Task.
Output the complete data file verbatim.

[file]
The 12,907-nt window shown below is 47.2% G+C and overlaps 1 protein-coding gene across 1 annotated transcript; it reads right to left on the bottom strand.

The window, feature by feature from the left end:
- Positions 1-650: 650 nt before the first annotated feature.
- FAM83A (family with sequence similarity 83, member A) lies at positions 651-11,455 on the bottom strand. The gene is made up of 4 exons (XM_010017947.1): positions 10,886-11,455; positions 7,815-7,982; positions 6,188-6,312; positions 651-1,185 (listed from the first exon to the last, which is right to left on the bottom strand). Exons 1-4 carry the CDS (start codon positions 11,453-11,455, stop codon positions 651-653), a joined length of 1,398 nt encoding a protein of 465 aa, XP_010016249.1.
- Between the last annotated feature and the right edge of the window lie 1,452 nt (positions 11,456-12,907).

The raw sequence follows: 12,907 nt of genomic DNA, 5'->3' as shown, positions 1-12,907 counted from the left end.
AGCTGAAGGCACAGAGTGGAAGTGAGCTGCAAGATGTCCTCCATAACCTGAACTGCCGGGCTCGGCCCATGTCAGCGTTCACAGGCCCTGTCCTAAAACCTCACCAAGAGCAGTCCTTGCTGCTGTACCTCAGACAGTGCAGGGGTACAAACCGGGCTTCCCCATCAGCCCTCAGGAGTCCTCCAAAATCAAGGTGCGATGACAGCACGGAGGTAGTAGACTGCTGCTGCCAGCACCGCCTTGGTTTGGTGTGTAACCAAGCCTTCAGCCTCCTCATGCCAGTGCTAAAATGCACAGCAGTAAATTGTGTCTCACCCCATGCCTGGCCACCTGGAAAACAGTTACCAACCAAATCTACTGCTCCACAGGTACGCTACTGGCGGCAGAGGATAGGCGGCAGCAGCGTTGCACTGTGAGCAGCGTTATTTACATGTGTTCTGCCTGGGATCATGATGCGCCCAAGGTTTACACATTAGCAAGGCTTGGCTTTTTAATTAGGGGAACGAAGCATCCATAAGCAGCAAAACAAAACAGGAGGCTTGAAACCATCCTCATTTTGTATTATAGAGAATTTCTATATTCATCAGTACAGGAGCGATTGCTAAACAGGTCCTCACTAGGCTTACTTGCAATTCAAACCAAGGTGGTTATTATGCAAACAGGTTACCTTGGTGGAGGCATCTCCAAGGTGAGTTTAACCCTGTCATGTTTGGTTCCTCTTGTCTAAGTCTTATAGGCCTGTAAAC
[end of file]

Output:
The 12,907-nt window shown below is 47.2% G+C and overlaps 1 protein-coding gene across 1 annotated transcript; it reads right to left on the bottom strand.

The window, feature by feature from the left end:
- Positions 1-650: 650 nt before the first annotated feature.
- FAM83A (family with sequence similarity 83, member A) lies at positions 651-11,455 on the bottom strand. The gene is made up of 4 exons (XM_010017947.1): positions 10,886-11,455; positions 7,815-7,982; positions 6,188-6,312; positions 651-1,185 (listed from the first exon to the last, which is right to left on the bottom strand). Exons 1-4 carry the CDS (start codon positions 11,453-11,455, stop codon positions 651-653), a joined length of 1,398 nt encoding a protein of 465 aa, XP_010016249.1.
- Between the last annotated feature and the right edge of the window lie 1,452 nt (positions 11,456-12,907).

The raw sequence follows: 12,907 nt of genomic DNA, 5'->3' as shown, positions 1-12,907 counted from the left end.
AGCTGAAGGCACAGAGTGGAAGTGAGCTGCAAGATGTCCTCCATAACCTGAACTGCCGGGCTCGGCCCATGTCAGCGTTCACAGGCCCTGTCCTAAAACCTCACCAAGAGCAGTCCTTGCTGCTGTACCTCAGACAGTGCAGGGGTACAAACCGGGCTTCCCCATCAGCCCTCAGGAGTCCTCCAAAATCAAGGTGCGATGACAGCACGGAGGTAGTAGACTGCTGCTGCCAGCACCGCCTTGGTTTGGTGTGTAACCAAGCCTTCAGCCTCCTCATGCCAGTGCTAAAATGCACAGCAGTAAATTGTGTCTCACCCCATGCCTGGCCACCTGGAAAACAGTTACCAACCAAATCTACTGCTCCACAGGTACGCTACTGGCGGCAGAGGATAGGCGGCAGCAGCGTTGCACTGTGAGCAGCGTTATTTACATGTGTTCTGCCTGGGATCATGATGCGCCCAAGGTTTACACATTAGCAAGGCTTGGCTTTTTAATTAGGGGAACGAAGCATCCATAAGCAGCAAAACAAAACAGGAGGCTTGAAACCATCCTCATTTTGTATTATAGAGAATTTCTATATTCATCAGTACAGGAGCGATTGCTAAACAGGTCCTCACTAGGCTTACTTGCAATTCAAACCAAGGTGGTTATTATGCAAACAGGTTACCTTGGTGGAGGCATCTCCAAGGTGAGTTTAACCCTGTCATGTTTGGTTCCTCTTGTCTAAGTCTTATAGGCCTGTAAAC